Scripture of the Day
Mass Readings—Eighteenth Sunday in Ordinary Time
The Book of Ecclesiastes, chapter one, verse two & chapter two, verses twenty-one, twenty-two, & twenty-three;
Psalm Ninety, verses three & four, five & six, twelve & thirteen, & fourteen & seventeen;
The Letter to the Colossians, chapter three, verses one thru five;
The Gospel according to Luke, chapter twelve, verses thirteen thru twenty-one.
Commentary: Reflection by Bishop Robert Barron (Word on Fire):
Friends, today in our Gospel Jesus tells of a rich man who has been so successful that he doesn’t have space enough to store his harvest. So he tears down his barns and builds bigger ones. But that very night, he dies—and all of it comes to naught. “Thus it will be for all who store up treasure for themselves but are not rich in what matters to God.”Video reflection by Father Greg Friedman, O.F.M.: United States Conference of Catholic Bishops.
No matter how good, how beautiful a state of affairs is here below, it is destined to pass into nonbeing. That sunset that I enjoyed last night—that radiantly beautiful display—is now forever gone. It lasted only a while. That beautiful person—attractive, young, full of life, creative, joyful—will eventually age, get sick, break down, and die.
An image that always comes to mind when I think of these things is the gorgeous firework that bursts open like a giant flower and then, in the twinkling of an eye, is gone forever. Everything is haunted by nonbeing. Everything, finally, is a bubble.
But this is not meant to depress us; it is meant to redirect our attention precisely to the things that are “above,” to the eternity of God.
Video reflection by Father Claude Burns (uCatholic): Weekend Reflection with Father Pontifex.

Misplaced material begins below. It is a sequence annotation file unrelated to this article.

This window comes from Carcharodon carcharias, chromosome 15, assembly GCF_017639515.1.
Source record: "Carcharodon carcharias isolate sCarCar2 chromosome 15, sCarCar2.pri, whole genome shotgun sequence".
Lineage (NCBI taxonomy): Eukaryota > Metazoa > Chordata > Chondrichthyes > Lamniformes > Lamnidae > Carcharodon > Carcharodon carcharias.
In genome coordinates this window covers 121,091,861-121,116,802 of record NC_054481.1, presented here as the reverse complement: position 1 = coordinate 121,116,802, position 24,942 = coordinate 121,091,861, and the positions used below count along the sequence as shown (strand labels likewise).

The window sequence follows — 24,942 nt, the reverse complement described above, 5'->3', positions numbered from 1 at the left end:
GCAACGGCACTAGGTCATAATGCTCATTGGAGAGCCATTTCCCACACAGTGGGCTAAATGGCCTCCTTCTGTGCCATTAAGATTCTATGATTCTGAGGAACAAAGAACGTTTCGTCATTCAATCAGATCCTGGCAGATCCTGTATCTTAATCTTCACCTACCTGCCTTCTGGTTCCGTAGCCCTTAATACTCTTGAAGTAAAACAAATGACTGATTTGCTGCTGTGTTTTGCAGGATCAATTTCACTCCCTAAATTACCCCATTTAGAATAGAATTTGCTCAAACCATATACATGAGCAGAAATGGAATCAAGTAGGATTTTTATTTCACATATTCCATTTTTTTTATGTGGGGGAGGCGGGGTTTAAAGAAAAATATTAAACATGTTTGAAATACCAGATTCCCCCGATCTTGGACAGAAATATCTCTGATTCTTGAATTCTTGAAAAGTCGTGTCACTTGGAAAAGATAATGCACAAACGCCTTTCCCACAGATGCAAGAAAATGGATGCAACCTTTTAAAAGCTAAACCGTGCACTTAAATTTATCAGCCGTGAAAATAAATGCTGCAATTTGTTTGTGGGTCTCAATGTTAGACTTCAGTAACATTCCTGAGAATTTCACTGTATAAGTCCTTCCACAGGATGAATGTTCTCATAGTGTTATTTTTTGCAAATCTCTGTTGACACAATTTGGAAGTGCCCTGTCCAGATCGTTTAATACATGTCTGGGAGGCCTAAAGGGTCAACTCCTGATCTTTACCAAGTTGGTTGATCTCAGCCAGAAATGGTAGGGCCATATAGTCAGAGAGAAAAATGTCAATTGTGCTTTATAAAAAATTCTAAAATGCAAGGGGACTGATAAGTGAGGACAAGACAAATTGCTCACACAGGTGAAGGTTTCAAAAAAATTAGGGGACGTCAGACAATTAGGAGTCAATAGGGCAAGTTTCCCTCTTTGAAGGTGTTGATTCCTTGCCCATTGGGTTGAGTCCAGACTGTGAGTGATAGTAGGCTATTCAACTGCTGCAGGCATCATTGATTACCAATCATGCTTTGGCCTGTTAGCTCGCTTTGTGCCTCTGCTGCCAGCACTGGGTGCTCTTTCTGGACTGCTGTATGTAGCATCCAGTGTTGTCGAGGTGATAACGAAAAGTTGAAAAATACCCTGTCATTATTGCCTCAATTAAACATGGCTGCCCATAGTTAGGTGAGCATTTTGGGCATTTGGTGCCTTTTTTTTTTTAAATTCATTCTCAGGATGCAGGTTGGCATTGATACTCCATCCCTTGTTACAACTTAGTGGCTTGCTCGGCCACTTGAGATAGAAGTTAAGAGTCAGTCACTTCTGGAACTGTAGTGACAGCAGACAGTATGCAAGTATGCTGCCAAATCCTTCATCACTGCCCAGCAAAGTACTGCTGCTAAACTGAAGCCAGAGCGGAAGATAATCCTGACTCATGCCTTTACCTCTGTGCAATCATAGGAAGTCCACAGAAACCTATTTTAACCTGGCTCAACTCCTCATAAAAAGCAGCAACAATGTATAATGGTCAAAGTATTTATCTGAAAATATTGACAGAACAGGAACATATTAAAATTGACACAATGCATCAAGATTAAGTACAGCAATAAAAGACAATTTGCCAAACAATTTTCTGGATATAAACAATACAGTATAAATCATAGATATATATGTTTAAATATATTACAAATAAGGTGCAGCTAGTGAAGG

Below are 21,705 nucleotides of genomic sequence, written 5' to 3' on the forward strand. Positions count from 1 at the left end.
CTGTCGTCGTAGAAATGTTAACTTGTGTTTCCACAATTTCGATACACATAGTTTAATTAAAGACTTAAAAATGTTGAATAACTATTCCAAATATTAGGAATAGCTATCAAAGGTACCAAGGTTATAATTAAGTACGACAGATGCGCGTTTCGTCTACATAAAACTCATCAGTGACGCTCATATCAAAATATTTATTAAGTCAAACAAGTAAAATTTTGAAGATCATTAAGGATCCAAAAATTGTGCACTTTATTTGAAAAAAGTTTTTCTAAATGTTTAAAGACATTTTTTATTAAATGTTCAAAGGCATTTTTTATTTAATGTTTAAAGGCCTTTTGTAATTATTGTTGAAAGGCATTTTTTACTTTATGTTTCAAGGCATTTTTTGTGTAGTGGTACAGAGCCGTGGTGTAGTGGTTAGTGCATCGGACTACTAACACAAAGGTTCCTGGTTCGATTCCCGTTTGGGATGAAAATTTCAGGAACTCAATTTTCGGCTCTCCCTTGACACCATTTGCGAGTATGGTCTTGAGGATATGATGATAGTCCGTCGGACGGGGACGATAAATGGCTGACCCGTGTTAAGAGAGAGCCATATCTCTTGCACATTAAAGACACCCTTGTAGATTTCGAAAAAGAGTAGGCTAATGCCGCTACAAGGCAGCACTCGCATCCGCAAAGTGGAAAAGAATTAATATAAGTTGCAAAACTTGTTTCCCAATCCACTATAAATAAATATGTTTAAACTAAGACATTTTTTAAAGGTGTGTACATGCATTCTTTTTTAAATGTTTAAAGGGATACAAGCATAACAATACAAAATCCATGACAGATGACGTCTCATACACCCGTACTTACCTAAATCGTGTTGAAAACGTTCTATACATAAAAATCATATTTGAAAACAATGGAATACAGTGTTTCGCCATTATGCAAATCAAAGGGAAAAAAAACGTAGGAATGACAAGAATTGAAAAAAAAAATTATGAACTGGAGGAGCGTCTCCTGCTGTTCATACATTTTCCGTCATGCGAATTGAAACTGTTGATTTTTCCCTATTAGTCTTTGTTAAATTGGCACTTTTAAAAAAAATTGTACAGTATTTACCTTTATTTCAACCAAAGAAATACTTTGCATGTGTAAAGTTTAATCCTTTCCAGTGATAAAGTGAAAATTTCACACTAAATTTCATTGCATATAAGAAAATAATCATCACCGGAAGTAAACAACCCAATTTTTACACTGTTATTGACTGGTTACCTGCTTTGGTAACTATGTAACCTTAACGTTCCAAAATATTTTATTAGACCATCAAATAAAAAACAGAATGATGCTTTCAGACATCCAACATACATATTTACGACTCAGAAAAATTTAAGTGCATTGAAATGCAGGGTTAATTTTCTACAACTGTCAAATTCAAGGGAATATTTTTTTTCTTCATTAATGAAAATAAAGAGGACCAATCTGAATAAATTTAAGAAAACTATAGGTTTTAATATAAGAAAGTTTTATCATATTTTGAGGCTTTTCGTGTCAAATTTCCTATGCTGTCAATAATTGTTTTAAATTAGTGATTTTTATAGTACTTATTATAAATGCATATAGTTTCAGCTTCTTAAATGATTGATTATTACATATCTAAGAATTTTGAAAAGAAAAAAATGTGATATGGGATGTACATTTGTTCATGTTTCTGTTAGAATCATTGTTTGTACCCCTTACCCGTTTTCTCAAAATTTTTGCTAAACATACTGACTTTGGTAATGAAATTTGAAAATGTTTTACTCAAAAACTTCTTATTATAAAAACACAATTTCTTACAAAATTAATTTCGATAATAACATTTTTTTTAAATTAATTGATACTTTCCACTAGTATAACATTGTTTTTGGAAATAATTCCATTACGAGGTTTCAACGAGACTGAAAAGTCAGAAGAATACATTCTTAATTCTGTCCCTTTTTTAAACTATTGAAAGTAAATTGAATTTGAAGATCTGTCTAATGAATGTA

Audio reflection by Scott Hahn, Ph.D. (St. Paul Center for Biblical Theology): Breaking the Bread.
Scripture Study—Day 91: Progeny Point, Day 7
The Book of Genesis, chapter twenty-seven, verses one thru twenty-nine.
Commentary: Isaac Blesses Jacob (Genesis, 27:1-29).
Mass Journal: Week 36
Reflection by Matthew Kelly, founder of the Dynamic Catholic Institute:
Within each of us there is a light. It is the light of God, & when it shines it reflects not only the wonder of God but also the greatness of the human spirit. We live in difficult times. I pray that we never become fearful, but rather we turn our focus to nurturing the light within us. I hope we allow that light within us to be nourished & to grow. Darkness has one nemey that it can never defeat, & that is light. Let your light shine! The best thing you can do for yourself is to become the-best-version-of-yourself. The best thing you can do for your spouse, your children, your friends, your Church, your nation, & God is to become the-best-version-of-yourself.†
Otherwise, 4 August would be the festival of Saint Sithney, Religious (died circa 529, A.K.A. Senzi): Saint-link & Wikipedia-link.
Commentary: Wayback Machine.
'Twould also be the festival of Saint Euphronius of Tours, Bishop (530-573), Archbishop of Tours: Saint-link & Wikipedia-link; Diocese-link Tours & Wikipedia-link Tours.
'Twould also be the festival of Saint Lua, Priest & Abbot (circa 554-609, of Killaloe, of Limerick; also spelt Lughaidh, Molua), founder of a monastery around which arose Killaloe: Saint-link & Wikipedia-link; Wikipedia-link Killaloe.
'Twould also be the festival of Blessed William Horne, Religious & Martyr, O.Cart. (died 1540), martyred in the reign of the English king Henry VIII, one of the Carthusian Martyrs of London: Martyr-link & Wikipedia-link (List); Martyrs-link Charterhouse & Wikipedia-link Charterhouse.
'Twould also be the festival of Saint John Vianney, Priest (1786-1859, the "Curé d'Ars"): Saint-link ūnus, Saint-link duo & Wikipedia-link.
Commentary: "Curé d'Ars" meaning "curate of Ars," curate being a term for a priest as one who has care [cura] for souls.
Quoth Minute Meditations from the Popes:
Lord God, St. John Vianney spent much of his life listening to the confessions of the faithful. May his example teach me to rededicate myself to the reconciliation You are offering.Papal Quote o' the Day
"Confession is an act of honest & courage; an act of entrusting ourselves, beyond sin, to a loving & forgiving God. It is an act of the prodigal son who returns to his Father & is welcomed by Him with the gift of peace."Saint Quote o' the Day
—Pope St. John Paul II the Great (1920-2005, feast day: 22 October)
"On the Way of the Cross, you see, my children, only the first step is painful. Our greatest cross is the fear of crosses… We have not the courage to carry our cross, & we are very much mistaken; for, whatever we do, the cross holds us tight—we cannot escape from it. What, then, have we to lose? Why not love our crosses, & make use of them to take us to heaven?"
—St. John Vianney (1786-1859, feast day: 4 August)